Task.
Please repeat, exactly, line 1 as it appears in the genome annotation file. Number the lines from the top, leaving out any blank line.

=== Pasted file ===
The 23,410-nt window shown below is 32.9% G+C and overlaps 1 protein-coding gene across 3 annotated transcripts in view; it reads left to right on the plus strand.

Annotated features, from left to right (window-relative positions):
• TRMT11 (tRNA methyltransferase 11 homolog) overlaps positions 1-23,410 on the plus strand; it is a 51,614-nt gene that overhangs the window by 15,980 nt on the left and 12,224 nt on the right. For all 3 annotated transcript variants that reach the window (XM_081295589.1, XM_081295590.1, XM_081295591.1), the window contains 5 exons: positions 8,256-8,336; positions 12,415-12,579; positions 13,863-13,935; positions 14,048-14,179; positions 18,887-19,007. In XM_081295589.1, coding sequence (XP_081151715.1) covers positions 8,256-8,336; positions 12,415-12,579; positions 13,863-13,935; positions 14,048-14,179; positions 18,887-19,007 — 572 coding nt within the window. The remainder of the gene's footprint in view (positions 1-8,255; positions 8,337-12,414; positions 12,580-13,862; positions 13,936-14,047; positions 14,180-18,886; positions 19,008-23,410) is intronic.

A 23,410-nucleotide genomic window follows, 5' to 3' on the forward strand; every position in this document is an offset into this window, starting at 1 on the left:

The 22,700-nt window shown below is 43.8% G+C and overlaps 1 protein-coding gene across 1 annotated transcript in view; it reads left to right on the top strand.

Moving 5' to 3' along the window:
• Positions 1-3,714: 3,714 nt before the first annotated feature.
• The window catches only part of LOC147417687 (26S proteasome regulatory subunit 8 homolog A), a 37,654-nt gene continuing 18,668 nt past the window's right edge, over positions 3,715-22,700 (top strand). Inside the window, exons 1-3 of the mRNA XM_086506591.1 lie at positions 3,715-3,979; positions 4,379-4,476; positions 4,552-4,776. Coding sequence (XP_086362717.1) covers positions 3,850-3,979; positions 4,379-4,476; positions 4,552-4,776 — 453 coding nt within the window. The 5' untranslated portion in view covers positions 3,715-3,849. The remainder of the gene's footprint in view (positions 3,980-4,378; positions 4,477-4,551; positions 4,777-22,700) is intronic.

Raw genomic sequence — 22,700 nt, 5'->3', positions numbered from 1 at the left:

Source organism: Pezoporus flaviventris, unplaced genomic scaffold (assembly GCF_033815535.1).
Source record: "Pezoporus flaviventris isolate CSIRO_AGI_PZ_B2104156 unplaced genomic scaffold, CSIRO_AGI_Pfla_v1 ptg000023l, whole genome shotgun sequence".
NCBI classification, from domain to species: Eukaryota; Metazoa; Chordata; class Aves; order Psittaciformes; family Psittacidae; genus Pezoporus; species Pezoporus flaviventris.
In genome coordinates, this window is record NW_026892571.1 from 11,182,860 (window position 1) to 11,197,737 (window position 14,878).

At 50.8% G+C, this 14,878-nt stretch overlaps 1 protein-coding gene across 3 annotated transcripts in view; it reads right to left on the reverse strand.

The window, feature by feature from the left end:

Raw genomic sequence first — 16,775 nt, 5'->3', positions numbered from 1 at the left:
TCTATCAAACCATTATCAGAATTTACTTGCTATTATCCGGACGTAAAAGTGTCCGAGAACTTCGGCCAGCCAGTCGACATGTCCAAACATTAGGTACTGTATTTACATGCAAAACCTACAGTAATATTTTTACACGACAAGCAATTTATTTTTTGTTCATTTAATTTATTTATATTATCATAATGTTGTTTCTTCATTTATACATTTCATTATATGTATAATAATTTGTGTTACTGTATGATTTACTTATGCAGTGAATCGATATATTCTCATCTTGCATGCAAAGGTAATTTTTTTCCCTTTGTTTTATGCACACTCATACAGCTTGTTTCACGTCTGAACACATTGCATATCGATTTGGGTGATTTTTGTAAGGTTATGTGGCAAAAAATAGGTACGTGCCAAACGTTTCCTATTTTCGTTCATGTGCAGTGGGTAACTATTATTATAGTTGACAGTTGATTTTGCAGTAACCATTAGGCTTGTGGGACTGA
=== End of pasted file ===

The 23,410-nt window shown below is 32.9% G+C and overlaps 1 protein-coding gene across 3 annotated transcripts in view; it reads left to right on the plus strand.